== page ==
Mass public shootings have become such a part of American life in recent decades that the most dramatic of them can be evoked from the nation’s collective memory in a word or two: Luby’s. Jonesboro. Columbine.
And now, Virginia Tech.
Since Aug. 1, 1966, when Charles Whitman climbed a 27-story tower on the University of Texas campus and started picking people off, at least 100 Americans have gone on shooting sprees.
And all through those years, the same questions have been asked: What is it about modern-day America that provokes such random violence? Is it the decline of traditional morals? The depiction of violence in entertainment? The ready availability of lethal firepower?
Northeastern University criminologist James Alan Fox blames guns, at least in part. He notes that seven of the eight deadliest mass public shootings have occurred in the past 25 years.
“I know that there were high-powered guns before,” he said. “But this weaponry is just so much more pervasive than it was.”
Responding with legislation
Australia had a spate of mass public shooting in the 1980s and ’90s, culminating in 1996, when Martin Bryant opened fire at the Port Arthur Historical Site in Tasmania with an AR-15 assault rifle, killing 35 people.
Within two weeks the government had enacted strict gun control laws that included a ban on semiautomatic rifles. There has not been a mass shooting in Australia since.
Yet Grant Duwe, a criminologist with the Minnesota State Department of Corrections, said the availability of guns was not a factor in his exhaustive statistical study of mass murder during the 20th century.
Duwe found that the prevalence of mass murders, defined as the killing of four or more people in a 24-hour period, tends to mirror that of homicide generally. The increase in mass killings during the 1960s was accompanied by a doubling in the overall murder rate after the relatively peaceful 1940s and ’50s.
In fact, Duwe found that mass murder was just as common during the 1920s and early 1930s as it is today. The difference is that then, mass murderers tended to be failed farmers who killed their families because they could no longer provide for them, then killed themselves. Their crimes embodied the despair and hopelessness of the Dust Bowl and the Great Depression, the sense that they and their families would be better off in the hereafter than in the here and now.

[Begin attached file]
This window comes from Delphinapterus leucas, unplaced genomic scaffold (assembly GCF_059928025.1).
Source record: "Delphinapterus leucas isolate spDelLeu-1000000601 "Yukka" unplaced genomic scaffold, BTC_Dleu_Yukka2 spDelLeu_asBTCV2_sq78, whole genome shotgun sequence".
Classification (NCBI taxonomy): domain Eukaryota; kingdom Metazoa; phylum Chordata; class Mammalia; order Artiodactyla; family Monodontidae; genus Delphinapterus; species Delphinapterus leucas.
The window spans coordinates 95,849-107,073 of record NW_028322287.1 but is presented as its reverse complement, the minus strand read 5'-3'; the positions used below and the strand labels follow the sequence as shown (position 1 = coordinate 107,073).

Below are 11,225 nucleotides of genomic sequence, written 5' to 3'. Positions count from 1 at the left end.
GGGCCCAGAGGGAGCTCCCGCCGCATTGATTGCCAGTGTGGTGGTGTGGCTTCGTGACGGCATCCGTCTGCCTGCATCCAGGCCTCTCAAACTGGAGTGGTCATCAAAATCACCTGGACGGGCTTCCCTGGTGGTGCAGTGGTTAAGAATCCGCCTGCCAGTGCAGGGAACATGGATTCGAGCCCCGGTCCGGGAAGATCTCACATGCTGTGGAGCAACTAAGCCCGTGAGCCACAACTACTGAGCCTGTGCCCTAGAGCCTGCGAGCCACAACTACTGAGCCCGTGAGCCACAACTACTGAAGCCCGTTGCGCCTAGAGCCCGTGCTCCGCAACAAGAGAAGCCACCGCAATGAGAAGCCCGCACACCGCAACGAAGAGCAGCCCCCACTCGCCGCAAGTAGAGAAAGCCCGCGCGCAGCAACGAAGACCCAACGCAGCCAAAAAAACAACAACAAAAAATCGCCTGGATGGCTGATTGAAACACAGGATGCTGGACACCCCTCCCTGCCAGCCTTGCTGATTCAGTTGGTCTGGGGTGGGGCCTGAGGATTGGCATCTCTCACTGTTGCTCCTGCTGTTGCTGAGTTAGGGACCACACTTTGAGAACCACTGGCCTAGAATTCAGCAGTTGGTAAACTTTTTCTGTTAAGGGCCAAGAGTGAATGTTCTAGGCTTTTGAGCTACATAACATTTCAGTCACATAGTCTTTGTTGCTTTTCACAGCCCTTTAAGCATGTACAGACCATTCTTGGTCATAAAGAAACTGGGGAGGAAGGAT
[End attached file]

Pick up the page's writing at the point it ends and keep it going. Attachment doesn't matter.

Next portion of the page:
On Dec. 29, 1929, a 56-year-old tenant farmer from Vernon, Texas, named J.H. Haggard shot his five children, aged 6 to 18, in their beds as they slept. Then he killed himself. He left a note that said only, “All died. I had ruther be ded. Look in zellar.”
Despondent men still kill their families today. But public shooters like Virginia Tech’s Seung-Hui Cho are different. They are angrier and tend to blame society for their failures, sometimes singling out members of particular ethnic or socio-economic groups.
“It’s society’s fault ... Society disgusts me,” Kimveer Gill wrote in his blog the day before he shot six people to death and injured 19 in Montreal last year.
In the videos and essays he left behind, Cho ranted about privileged students and their debauched behavior.
He also mentioned the Columbine killings, referring to Dylan Klebold and Eric Harris as “martyrs.” Imitation undoubtedly plays a role in mass shootings as well, said Daniel A. Cohen, a historian at Case Western Reserve University in Cleveland.
“Certain types of crimes gain cultural resonance in certain periods,” Cohen said.
Era of ‘going postal’
So many post office employees gunned down their co-workers during the 1980s and early ’90s that they spawned a neologism. To “go postal,” according to the Webster’s New World College Dictionary, is “to become deranged or go berserk.”
The most recent postal shooting was in January 2006 when Jennifer San Marco, a former employee who had been fired a few years earlier because of her worsening mental state, walked into a letter sorting facility in Goleta, Calif., and killed six people with a handgun.
Criminologist Fox speculates that the increasing popularity of workplace killings, and public shootings generally, may be partly due to decreasing economic security and increasing inequality. America increasingly rewards its winners with a disproportionate share of wealth and adoration, while treating its losers to a heaping helping of public shame.
“We ridicule them. We vote them off the island. We laugh at them on ‘American Idol,”’ Fox said.
But there has also been an erosion of community in America over the past half-century, and many scholars believe it has contributed to the rise in mass shootings.
“One would think that there’s some new component to alienation or isolation,” said Jeffrey S. Adler, a professor of history and criminology at the University of Florida.
Answers remain elusive
People used to live in closer proximity to their families and be more involved with civic and religious institutions. They were less likely to move from one part of the country to another, finding themselves strangers in an unfamiliar environment.
Even so, the small-town America of yesteryear wasn’t completely immune. On March 6, 1915, businessman Monroe Phillips, who had lived in Brunswick, Ga., for 12 years, killed six people and wounded 32 before being shot dead by a local attorney. Phillips’ weapon: an automatic shotgun.
Remarkably, violence in today’s media seems to have little to do with mass public shootings. Only a handful of them have ever cited violent video games or movies as inspiration for their crimes. Often they are so isolated and socially awkward that they are indifferent to popular culture.
Ultimately, it is impossible to attribute the rise in mass shootings to any single cause. The crimes only account for a tiny fraction of homicides.
And a significant fraction of those who commit them, including Cho, either kill themselves or are killed by police before they can be questioned by investigators.